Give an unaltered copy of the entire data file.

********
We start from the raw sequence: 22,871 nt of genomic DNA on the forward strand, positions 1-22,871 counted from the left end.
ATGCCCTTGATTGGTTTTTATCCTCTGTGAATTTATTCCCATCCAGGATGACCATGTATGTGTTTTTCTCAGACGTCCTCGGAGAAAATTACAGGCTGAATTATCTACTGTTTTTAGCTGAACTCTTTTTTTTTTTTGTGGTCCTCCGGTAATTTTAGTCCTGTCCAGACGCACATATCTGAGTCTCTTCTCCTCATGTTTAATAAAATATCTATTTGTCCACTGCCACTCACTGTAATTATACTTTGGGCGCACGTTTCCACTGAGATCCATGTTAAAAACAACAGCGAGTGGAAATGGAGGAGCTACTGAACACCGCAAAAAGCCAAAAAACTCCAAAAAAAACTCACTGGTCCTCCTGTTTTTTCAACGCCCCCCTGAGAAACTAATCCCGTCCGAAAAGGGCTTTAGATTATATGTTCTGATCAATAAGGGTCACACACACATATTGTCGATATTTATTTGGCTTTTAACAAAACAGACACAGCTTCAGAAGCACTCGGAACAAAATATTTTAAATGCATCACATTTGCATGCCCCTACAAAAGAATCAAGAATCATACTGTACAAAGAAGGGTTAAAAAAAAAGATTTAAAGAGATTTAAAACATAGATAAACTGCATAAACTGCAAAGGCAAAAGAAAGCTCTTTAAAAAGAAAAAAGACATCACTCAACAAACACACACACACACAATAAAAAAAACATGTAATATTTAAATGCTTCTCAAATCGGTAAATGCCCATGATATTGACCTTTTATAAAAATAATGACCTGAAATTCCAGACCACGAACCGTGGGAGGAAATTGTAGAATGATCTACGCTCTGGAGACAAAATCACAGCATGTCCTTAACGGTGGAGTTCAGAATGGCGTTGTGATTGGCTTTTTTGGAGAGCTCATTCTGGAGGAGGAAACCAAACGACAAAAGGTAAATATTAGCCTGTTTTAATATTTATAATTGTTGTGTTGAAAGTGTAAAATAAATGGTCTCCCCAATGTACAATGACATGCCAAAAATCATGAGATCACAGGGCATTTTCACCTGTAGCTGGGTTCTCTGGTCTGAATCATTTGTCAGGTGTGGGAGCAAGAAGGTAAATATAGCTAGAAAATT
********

We start from the raw sequence: 22,871 nt of genomic DNA on the forward strand, positions 1-22,871 counted from the left end.
ATGCCCTTGATTGGTTTTTATCCTCTGTGAATTTATTCCCATCCAGGATGACCATGTATGTGTTTTTCTCAGACGTCCTCGGAGAAAATTACAGGCTGAATTATCTACTGTTTTTAGCTGAACTCTTTTTTTTTTTTGTGGTCCTCCGGTAATTTTAGTCCTGTCCAGACGCACATATCTGAGTCTCTTCTCCTCATGTTTAATAAAATATCTATTTGTCCACTGCCACTCACTGTAATTATACTTTGGGCGCACGTTTCCACTGAGATCCATGTTAAAAACAACAGCGAGTGGAAATGGAGGAGCTACTGAACACCGCAAAAAGCCAAAAAACTCCAAAAAAAACTCACTGGTCCTCCTGTTTTTTCAACGCCCCCCTGAGAAACTAATCCCGTCCGAAAAGGGCTTTAGATTATATGTTCTGATCAATAAGGGTCACACACACATATTGTCGATATTTATTTGGCTTTTAACAAAACAGACACAGCTTCAGAAGCACTCGGAACAAAATATTTTAAATGCATCACATTTGCATGCCCCTACAAAAGAATCAAGAATCATACTGTACAAAGAAGGGTTAAAAAAAAAGATTTAAAGAGATTTAAAACATAGATAAACTGCATAAACTGCAAAGGCAAAAGAAAGCTCTTTAAAAAGAAAAAAGACATCACTCAACAAACACACACACACACAATAAAAAAAACATGTAATATTTAAATGCTTCTCAAATCGGTAAATGCCCATGATATTGACCTTTTATAAAAATAATGACCTGAAATTCCAGACCACGAACCGTGGGAGGAAATTGTAGAATGATCTACGCTCTGGAGACAAAATCACAGCATGTCCTTAACGGTGGAGTTCAGAATGGCGTTGTGATTGGCTTTTTTGGAGAGCTCATTCTGGAGGAGGAAACCAAACGACAAAAGGTAAATATTAGCCTGTTTTAATATTTATAATTGTTGTGTTGAAAGTGTAAAATAAATGGTCTCCCCAATGTACAATGACATGCCAAAAATCATGAGATCACAGGGCATTTTCACCTGTAGCTGGGTTCTCTGGTCTGAATCATTTGTCAGGTGTGGGAGCAAGAAGGTAAATATAGCTAGAAAATT